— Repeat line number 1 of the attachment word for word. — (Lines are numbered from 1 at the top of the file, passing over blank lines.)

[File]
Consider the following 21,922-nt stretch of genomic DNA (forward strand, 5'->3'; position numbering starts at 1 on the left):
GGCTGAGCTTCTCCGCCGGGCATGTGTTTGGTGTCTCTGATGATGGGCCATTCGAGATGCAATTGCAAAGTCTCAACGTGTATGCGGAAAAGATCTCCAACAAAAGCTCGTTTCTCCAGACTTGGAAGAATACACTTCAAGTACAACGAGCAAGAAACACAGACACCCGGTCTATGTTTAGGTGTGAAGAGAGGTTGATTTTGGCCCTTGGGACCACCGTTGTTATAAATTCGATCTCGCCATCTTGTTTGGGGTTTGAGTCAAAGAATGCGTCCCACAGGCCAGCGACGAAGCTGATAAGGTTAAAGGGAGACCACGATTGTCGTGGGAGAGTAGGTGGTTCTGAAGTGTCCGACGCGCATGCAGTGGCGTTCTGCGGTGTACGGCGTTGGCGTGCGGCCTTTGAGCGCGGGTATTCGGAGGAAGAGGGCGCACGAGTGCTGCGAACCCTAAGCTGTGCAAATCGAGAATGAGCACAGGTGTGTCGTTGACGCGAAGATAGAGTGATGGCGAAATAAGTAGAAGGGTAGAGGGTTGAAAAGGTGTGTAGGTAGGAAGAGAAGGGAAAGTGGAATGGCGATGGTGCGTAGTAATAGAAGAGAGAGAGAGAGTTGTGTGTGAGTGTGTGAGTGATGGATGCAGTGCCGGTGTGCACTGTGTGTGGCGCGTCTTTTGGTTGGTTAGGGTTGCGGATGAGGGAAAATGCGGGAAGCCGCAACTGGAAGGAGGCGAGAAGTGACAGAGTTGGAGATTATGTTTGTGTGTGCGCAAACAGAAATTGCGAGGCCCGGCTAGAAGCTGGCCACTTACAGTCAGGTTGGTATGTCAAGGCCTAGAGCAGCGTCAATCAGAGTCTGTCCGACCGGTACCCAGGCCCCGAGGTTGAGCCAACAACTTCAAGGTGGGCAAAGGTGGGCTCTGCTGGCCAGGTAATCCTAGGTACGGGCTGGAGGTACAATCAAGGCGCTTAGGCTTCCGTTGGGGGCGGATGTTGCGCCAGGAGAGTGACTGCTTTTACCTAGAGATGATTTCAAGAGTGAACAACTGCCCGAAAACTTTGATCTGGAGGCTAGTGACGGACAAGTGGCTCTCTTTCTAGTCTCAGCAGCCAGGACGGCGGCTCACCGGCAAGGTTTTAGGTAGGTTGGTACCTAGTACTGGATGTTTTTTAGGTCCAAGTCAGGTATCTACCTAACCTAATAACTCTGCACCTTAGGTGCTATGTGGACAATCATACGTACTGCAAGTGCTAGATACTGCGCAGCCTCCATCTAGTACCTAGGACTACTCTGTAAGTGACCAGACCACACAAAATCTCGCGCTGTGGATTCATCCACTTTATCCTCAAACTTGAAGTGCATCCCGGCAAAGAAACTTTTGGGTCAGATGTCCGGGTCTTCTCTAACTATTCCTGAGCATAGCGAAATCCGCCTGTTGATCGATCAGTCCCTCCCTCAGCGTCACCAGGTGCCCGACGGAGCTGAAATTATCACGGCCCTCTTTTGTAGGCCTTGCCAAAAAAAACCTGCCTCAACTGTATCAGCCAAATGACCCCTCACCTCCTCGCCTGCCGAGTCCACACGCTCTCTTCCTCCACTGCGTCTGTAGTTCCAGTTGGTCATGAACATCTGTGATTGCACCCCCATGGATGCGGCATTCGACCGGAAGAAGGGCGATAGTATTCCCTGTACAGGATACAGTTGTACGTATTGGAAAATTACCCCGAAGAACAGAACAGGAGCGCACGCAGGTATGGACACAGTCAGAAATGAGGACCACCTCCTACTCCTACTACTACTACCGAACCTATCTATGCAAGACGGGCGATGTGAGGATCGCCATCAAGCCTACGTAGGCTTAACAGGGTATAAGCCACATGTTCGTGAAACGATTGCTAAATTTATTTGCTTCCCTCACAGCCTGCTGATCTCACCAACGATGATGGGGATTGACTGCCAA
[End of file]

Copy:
Consider the following 21,922-nt stretch of genomic DNA (forward strand, 5'->3'; position numbering starts at 1 on the left):